Drab lunacy

My older sister is a big fan of the simple food. She likes rice, and cheese, and meat. You would think that Mexican food would be perfect for her, since it’s all just different ways of putting together rice and meat and cheese and sometimes potatoes and beans. But she hates Mexican food. All of it. Won’t eat it. The ingredients are perfect for her, but somehow the whole is less than the sum of its parts.

That is how I felt about Matthew Kneale’s When We Were Romans. Its component parts were all good: Matthew Kneale, award-winning author; family drama; unreliable narrator; road trip; narrator fond of stories about ancient Romans. Nine-year-old Lawrence and his sister Jemima are taken by their mother on a trip to Rome, trying to escape from their father, who is trying to poison them (or something). Lawrence’s mother used to live in Rome, so she has plenty of friends able to take them in for a few days at a time, while they try to figure out what to do next. But the trouble that they feared in Scotland may have followed them to Rome.

Still, the book just didn’t do it for me. I was dissatisfied. Either the unreliability of the narrator was too obvious or too vague. The stories from ancient Rome that Lawrence told were too plainly applicable, or insufficiently so. Mostly, and y’all know this is true from how much I liked White Is for Witching, my preferences lie in the latter direction, vague over obvious, even if that means I end up not knowing what’s up. When We Were Romans tended to tilt the other way, and I turned up my nose. Another problem for me was that I didn’t find the story compelling enough. It was drab, in spite of the craziness the family was facing, and I like my running-away-from-home stories to be colorful. This is the second running away from home story I’ve failed to enjoy in the month of August. Any suggestions for a better one? I like running away from home stories! I’m sure I do, I always have!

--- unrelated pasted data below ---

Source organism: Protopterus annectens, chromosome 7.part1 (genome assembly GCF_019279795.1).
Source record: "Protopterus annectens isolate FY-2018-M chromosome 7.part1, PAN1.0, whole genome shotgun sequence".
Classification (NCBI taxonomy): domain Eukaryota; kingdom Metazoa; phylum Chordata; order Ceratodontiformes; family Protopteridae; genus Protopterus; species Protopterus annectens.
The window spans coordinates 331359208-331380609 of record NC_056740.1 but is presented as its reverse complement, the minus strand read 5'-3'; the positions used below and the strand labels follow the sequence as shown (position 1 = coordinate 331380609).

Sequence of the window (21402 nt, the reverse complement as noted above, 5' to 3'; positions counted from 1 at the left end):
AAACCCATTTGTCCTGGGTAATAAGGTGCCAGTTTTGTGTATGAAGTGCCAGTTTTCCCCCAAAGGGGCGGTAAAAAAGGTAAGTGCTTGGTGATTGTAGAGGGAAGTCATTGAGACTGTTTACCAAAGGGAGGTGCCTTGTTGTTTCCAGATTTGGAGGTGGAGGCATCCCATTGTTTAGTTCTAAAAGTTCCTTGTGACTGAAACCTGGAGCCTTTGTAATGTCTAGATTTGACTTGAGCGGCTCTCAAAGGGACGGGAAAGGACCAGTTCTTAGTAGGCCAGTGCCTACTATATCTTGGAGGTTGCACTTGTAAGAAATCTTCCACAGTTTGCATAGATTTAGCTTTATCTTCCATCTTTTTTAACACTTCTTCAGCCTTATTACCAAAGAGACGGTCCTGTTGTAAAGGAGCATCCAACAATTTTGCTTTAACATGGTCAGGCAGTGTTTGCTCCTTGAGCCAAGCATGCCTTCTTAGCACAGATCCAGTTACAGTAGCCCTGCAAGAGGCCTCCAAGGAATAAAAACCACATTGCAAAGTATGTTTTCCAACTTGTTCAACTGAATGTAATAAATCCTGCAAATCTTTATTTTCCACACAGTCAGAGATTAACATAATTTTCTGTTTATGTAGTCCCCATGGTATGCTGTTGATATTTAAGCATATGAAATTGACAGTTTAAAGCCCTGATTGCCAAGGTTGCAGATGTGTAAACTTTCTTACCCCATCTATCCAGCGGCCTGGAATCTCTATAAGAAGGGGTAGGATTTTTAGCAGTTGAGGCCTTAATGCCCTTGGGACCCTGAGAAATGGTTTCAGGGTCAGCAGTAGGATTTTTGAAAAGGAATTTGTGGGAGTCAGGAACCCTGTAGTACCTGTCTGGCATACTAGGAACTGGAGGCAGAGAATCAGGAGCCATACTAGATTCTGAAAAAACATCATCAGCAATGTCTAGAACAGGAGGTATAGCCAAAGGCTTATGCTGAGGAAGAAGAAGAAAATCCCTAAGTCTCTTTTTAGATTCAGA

I would also appreciate suggestions for a good book about the Brontës. Lynne Reid Banks’s Dark Quartet was as unsatisfying as When We Were Romans, or more so. This lent strength to two things I already suspected: first, that I am in the mood for fantasy right now, and second, that the Brontës were an unpleasing combination of lunacy and drabness. But I may be wrong. The Brontës may be far more interesting than I’m giving them credit for. So I would like your recommendations. I will read any book about any Brontë (not right now; later, when I’m no longer in the mood for only fantasy), if y’all think it’s good.